For the last century acoustics has had a coefficient to measure energy lost on reflection; the absorption coefficient. Now, as our understanding and modelling of indoor and outdoor spaces becomes increasing sophisticated, a need has developed to produce a coefficient to measure the degree of scattering produced on reflection; a diffusion coefficient. This project has developed such a coefficient, which has now been enshrined in an international standard information document.
A three year research grant funded by the Engineering and Physical Sciences Research Council (EPSRC), grant number GR/L13124, 1996-1999. Alpha 4 rated.
Surface diffusion or scattering often plays a key role in determining the sound field within an enclosed space, whether this comes from specialist diffusers used in performance spaces, or accidental diffusers such as machinery in factories. To take one example from the Barbican Concert Hall in London, specialist Schroeder diffusers have been applied to the rear wall on the main floor to prevent late arriving echoes disturbing the audience and musicians.
The last few decades has seen a return to a greater number of diffusing surfaces in performance spaces, but there has been no standard definition for a coefficient to measure diffuse scattering produced by these surfaces. This has meant it was impossible to draw up specifications at the design stage, or even to readily compare the merits of different surfaces. With the diffusion coefficient developed by this project this is now possible. For example, the post-production studio walls and ceiling shown right were designed used the new diffusion coefficient to evaluate the worth of different designs. With the diffusion coefficient definition being enshrined in standards, it is hoped that its use will become more widespread.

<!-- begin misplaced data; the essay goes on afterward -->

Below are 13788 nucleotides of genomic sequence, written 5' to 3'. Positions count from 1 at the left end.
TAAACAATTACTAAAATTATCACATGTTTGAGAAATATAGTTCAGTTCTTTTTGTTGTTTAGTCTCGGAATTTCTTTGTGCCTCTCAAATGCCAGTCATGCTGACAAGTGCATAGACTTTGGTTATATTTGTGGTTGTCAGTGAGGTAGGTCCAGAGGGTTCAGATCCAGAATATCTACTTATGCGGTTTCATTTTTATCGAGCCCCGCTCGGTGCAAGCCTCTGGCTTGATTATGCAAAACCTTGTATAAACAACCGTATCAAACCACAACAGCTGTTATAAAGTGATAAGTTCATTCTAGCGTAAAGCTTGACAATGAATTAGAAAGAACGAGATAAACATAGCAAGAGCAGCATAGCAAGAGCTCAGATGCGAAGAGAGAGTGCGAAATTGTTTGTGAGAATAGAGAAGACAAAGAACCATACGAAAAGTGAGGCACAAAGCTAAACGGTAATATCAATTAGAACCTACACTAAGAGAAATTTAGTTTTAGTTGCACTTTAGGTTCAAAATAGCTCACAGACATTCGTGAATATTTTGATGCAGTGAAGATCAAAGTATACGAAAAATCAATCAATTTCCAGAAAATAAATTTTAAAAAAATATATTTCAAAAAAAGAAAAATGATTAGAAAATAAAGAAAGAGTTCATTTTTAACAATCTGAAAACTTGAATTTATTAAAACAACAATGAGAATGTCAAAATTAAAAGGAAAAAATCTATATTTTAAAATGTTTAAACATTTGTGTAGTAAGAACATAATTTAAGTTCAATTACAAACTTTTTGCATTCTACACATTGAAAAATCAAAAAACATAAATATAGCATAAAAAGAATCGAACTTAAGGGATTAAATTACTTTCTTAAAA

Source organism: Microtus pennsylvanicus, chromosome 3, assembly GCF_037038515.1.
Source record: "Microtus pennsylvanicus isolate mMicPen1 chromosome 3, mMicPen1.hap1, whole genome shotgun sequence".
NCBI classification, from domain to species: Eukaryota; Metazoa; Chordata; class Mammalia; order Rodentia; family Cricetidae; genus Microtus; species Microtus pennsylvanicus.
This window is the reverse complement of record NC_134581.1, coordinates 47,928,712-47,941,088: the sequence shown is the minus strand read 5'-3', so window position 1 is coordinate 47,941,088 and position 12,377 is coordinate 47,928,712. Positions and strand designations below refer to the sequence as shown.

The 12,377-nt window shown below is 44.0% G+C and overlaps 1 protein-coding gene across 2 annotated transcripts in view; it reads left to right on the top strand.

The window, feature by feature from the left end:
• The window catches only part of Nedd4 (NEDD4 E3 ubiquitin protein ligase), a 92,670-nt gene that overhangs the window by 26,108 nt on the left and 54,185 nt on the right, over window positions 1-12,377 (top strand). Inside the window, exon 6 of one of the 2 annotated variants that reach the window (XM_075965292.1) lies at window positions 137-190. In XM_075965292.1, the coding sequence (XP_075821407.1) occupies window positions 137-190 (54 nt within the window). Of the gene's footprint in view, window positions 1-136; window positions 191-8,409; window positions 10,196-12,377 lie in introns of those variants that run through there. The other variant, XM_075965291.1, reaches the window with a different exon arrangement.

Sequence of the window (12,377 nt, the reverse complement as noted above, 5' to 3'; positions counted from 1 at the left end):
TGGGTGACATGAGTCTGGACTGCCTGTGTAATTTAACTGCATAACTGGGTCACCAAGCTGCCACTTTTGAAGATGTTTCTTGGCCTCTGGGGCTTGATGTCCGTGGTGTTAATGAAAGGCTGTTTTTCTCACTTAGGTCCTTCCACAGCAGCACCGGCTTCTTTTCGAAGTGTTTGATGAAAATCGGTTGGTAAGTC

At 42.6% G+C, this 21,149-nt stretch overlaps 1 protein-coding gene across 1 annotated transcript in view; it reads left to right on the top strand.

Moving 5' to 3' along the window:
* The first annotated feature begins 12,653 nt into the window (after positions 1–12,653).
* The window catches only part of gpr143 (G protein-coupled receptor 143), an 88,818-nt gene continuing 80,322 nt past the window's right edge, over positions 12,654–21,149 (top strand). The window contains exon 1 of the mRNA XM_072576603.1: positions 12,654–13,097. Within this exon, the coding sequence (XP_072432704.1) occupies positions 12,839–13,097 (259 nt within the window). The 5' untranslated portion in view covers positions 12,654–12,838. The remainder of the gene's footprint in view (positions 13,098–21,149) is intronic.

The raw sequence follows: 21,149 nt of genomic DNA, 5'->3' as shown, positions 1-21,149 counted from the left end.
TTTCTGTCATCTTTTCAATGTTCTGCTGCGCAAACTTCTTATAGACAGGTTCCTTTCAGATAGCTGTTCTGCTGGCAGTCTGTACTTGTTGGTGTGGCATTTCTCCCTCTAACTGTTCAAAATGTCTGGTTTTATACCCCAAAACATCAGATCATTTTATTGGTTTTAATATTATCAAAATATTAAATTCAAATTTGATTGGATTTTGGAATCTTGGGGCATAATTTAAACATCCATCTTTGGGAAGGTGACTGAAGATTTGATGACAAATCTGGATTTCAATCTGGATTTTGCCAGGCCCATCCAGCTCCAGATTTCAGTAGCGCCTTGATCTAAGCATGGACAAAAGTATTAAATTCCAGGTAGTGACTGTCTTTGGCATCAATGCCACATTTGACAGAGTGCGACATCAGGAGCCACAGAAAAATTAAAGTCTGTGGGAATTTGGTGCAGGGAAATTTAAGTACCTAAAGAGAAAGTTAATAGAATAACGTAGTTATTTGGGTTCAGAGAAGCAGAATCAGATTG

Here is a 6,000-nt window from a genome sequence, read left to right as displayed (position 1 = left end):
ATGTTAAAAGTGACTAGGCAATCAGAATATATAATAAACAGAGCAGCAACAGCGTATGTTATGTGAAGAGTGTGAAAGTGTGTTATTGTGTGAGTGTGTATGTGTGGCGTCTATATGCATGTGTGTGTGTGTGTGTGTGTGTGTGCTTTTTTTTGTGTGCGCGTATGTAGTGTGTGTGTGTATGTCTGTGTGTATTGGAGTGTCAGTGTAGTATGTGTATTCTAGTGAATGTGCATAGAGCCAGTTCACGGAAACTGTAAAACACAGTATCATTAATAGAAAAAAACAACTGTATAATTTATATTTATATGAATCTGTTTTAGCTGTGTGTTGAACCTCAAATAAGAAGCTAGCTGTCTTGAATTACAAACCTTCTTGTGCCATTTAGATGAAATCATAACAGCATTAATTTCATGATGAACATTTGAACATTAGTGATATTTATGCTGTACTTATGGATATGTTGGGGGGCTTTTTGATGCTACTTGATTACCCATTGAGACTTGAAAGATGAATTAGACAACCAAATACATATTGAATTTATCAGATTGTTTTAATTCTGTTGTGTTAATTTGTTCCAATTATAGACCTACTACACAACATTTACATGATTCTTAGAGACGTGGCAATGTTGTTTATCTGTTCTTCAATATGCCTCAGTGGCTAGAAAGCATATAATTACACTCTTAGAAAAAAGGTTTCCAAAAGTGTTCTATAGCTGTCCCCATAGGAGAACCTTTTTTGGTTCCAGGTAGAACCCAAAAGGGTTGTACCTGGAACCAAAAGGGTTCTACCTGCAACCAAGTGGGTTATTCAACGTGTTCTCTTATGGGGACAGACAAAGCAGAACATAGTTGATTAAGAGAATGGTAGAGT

Furthermore, correct characterisation of diffuse reflections is vital to enable accurate predictions using geometric room acoustic models. This industry standard modelling technique is based on approximating sound as high frequency incoherent energy. It is necessary however, to also account for the wave nature of sound, and the fact that diffraction plays an important role in determining the sound field. This is done via various diffusion modelling techniques which require a diffusion coefficient. This project has investigated the performance of the diffuse reflection modelling using various definitions, and found them to be wanting in many regards. This has indicated an avenue for future research.
Collaborator: Dr Peter D'Antonio* Research Assistant: Dr Tristan Hargreaves.
*Dr. D'Antonio is president of RPG Diffusor Systems Inc. 651-C Commerce Drive Upper Marlboro MS 20774 USA (www.rpginc.com)